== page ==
State Investment in Forests is Vital

Thursday 8th December 2011

Chaddesley Woods (c) Tanya BascombeChaddesley Woods (c) Tanya Bascombe

The Independent Forestry Panel must shout about the value of woodland nature.

As the Forestry Panel launched its interim report The Wildlife Trusts look to the Panel to explain to the Government the true value of our woodlands and to ‘bust the myth’ that the Public Forest Estate is a burden on the state.

Paul Wilkinson, Head of Living Landscapes for The Wildlife Trusts, explained "If the Budget recognised the full range and scale of benefits our natural environment provided there would be no question of the Treasury pressing for forest sales, or reducing the investment it made in the Public Forest Estate.

"Just as we cannot be separated from nature, so forestry cannot be separated from the future of our natural environment as a whole." Colin Raven, Director of Worcestershire Wildlife Trust

The net annual cost to the Treasury of Forest Enterprise, the arm of Forestry Commission England that manages the PFE, is under £20m. Yet the expenditure on just one of the road schemes announced last week in the Autumn Statement (A453 widening between Nottingham, the M1 and East Midlands Airport) is £160m. You could have eight times the Public Forest Estate and all its public benefits for the price of just one road scheme.

The UK National Ecosystem Assessment report, issued in June, highlights the hidden value of nature, worth billions of pounds to the UK economy. It estimates the value of social and environmental benefits of woodland in the UK alone as £1.2 billion per annum.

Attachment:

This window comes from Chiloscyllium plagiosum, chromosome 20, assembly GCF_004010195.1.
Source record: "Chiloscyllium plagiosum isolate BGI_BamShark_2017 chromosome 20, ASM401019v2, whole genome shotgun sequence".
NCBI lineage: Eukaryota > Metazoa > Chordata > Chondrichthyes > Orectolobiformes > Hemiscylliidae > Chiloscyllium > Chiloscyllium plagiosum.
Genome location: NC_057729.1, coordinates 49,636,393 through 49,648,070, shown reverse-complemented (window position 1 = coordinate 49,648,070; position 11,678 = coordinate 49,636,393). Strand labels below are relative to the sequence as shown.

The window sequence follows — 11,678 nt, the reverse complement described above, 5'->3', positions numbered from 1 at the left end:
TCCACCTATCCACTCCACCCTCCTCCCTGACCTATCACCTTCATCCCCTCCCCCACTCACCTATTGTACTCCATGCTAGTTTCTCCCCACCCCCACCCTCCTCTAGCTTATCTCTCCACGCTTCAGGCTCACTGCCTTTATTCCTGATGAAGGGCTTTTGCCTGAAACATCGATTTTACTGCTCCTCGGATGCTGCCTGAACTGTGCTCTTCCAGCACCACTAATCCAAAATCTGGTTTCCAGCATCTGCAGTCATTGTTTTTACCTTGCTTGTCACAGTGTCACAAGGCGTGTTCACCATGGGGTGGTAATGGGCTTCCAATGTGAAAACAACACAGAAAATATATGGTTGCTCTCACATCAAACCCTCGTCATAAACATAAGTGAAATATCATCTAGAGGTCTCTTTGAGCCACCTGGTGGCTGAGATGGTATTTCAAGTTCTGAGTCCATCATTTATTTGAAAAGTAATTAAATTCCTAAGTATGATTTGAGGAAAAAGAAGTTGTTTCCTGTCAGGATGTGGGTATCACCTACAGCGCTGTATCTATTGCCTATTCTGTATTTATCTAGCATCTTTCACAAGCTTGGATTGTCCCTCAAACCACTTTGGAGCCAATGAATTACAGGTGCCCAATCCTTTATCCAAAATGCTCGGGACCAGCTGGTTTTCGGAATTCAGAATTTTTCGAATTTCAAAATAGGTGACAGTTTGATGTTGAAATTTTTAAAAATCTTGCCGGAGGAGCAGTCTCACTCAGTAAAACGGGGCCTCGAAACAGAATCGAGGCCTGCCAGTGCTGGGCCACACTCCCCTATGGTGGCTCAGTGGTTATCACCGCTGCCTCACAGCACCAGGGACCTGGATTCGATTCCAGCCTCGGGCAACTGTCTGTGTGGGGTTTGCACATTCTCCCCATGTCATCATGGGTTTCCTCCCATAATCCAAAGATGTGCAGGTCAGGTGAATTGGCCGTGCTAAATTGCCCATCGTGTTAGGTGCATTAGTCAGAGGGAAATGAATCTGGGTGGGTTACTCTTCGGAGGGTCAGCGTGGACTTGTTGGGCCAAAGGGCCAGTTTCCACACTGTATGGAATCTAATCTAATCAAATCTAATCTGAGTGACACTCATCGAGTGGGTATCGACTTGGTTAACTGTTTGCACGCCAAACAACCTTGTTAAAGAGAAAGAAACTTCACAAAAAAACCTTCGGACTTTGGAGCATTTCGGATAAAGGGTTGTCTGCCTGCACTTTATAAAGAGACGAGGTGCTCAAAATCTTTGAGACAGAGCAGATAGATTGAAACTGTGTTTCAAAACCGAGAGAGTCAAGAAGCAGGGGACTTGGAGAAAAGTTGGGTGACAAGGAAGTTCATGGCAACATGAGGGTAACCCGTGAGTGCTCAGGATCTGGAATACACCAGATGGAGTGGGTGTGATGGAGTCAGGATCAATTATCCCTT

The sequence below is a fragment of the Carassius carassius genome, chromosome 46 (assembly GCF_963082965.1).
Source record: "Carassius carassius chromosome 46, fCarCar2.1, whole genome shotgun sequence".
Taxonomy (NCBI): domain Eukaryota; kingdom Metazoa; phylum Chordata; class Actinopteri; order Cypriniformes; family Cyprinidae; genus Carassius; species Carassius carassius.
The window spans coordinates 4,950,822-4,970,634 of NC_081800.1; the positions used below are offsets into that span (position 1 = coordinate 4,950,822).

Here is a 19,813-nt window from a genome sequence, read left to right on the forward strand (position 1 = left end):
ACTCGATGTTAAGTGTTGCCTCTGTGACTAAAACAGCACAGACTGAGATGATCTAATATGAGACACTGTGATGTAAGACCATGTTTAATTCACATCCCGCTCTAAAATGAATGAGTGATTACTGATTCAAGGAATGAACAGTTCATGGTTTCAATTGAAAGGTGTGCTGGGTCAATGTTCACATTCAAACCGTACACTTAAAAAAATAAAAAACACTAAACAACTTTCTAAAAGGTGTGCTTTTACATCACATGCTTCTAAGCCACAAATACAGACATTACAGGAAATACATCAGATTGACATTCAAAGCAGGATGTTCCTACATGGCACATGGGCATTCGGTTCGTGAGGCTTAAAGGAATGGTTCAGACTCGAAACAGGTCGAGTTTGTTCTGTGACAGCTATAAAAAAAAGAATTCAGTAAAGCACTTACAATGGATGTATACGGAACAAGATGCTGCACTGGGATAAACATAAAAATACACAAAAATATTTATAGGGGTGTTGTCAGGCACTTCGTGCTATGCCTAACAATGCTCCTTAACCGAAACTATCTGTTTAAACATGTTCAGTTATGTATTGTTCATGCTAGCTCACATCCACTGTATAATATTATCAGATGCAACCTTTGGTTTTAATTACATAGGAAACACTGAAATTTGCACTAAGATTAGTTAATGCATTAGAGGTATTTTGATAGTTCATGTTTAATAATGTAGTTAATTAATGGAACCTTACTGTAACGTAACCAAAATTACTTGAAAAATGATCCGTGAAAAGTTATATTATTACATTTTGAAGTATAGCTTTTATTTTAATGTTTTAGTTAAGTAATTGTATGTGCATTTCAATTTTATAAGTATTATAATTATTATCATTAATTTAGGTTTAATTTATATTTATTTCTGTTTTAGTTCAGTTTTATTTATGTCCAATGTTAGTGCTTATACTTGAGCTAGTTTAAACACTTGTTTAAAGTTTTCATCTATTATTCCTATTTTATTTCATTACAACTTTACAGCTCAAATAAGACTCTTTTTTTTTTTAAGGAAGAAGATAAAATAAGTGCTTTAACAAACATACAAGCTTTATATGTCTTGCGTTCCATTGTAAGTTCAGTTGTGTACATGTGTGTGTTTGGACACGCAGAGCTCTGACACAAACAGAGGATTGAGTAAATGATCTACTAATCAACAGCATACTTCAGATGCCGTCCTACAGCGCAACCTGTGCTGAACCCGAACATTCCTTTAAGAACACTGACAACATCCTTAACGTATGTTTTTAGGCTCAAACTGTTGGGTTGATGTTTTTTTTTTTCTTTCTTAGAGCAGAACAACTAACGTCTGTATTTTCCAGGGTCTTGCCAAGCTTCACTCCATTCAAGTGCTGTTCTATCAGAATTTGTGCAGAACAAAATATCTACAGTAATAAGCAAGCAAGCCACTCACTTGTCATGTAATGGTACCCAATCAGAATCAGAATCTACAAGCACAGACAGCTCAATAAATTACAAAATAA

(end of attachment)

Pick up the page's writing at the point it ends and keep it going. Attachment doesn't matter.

Paul continued “The costs to Society of not investing in our woods and forests as part of our natural environment and well-being far outweigh the comparatively small costs to the Treasury of doing so. These places provide substantial physical and mental health benefits, a natural means to counter flooding and important wildlife habitats.

“Many of us are deprived of the sights and sounds of nature in our day-to-day lives and opportunities to explore wildlife-rich places.

"Our woodlands must play their part in an equally rich network of other habitats such as gardens and parks, meadows, wetlands and moorland. And some places, dark pine plantations should be opened up to give way to more diverse and wildlife-rich habitat."

Paul concluded “The Wildlife Trusts, through its submissions, have pressed the Panel to articulate the numerous and substantial benefits drawn from our woodlands. Enhancing wildlife is not a luxury for our nation – it is essential.

"Woodlands are just one part of a bigger picture: England's nature. Taking the right approach to England’s public forest estate could help us to redress the vast declines in wildlife during the twentieth century."

More information

You can read the Panel's report on DEFRA's website
Follow the link to discover more about The Wildlife Trusts' views on managing woodland

Tagged with: Forest, Forestry review, Government